South African officials are openly considering importing Russian oil to ease record fuel prices, a move that would help Moscow sidestep sanctions imposed by Westerns powers for its invasion of Ukraine.
Gwede Mantashe, minister of Mineral Resources and Energy, said during a parliamentary debate Wednesday that it was time for South Africa to turn to Russia for its fuel needs. Mantashe’s remarks, which were met with applause, point to possible limits of efforts to economically squeeze as fuel prices continue to soar.
“We should consider importing crude oil from Russia at a low price because it is not sanctioned,” said Mantashe.
As a result, energy prices have skyrocketed. The average price of a barrel of crude oil soared $101 in April 2022, over $30 higher than the annual average in 2021, according to Statista.
South Africa’s Finance Ministry extended a fuel tax holiday in June to help the country’s residents cope with record high prices, reports Cape Town news outlet Independent Online. The holiday will be reduced by half in July, putting pressure on leaders to find a more lasting solution, the outlet reports.
Mondli Gungubele, South Africa’s minister in the presidency, told reporters last week that the government hadn’t ruled out purchasing oil from Russia if it could lower fuel prices, reports fin24.
Speaking in parliament, Mantashe said the sanctions imposed by the U.S. and EU “have resulted in major imbalance in the demand and supply” for oil. He said increased energy prices have fallen disproportionately on developing countries, and warned it could cause a world recession.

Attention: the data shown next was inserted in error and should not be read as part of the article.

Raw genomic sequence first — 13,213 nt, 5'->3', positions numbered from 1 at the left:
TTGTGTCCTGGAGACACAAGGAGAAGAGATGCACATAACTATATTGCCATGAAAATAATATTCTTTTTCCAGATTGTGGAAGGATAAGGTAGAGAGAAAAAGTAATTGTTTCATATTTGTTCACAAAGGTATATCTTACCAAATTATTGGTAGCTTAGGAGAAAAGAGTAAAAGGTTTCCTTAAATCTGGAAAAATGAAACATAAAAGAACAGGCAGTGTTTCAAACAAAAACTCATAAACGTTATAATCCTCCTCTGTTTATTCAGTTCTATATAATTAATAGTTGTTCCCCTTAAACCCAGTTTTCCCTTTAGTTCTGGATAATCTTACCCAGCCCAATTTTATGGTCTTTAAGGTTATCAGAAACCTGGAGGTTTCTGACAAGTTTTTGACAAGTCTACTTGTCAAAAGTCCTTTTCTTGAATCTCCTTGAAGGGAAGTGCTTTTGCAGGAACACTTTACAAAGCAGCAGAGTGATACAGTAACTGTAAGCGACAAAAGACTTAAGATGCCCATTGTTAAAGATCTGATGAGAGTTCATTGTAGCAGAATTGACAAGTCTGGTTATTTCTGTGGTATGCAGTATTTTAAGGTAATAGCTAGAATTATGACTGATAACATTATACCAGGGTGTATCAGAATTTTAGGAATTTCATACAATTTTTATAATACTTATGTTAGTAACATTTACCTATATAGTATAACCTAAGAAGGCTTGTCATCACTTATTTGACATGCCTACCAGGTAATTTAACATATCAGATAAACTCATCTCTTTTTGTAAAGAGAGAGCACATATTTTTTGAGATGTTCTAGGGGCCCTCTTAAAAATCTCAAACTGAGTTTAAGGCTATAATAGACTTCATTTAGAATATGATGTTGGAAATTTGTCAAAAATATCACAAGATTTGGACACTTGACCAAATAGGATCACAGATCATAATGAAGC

While Russia has faced backlash for invading Ukraine, African nations have been less willing to give Moscow the cold shoulder. South Africa in March abstained from voting on a United Nations resolution condemning Russia’s invasion of Ukraine.
Other African countries have continued to turn to Russia for grain imports despite sanctions. Putin welcomed Senegalese President Macky Sall, chairman of the African Union, to his residence in Sochi earlier in June to discuss ending the blockades, despite warnings from the U.S.
As global oil prices have risen, the Kremlin has shrugged off sanctions from the U.S. and EU. Russian Foreign Minister Sergei Lavrov said earlier this month that sanctions would not hurt the country’s budget.
China and India, two large and energy-dependent nations, have continued purchasing Russian oil, helping blunt the effect of the sanctions.
Newsweek reached out to the State Department for comment.
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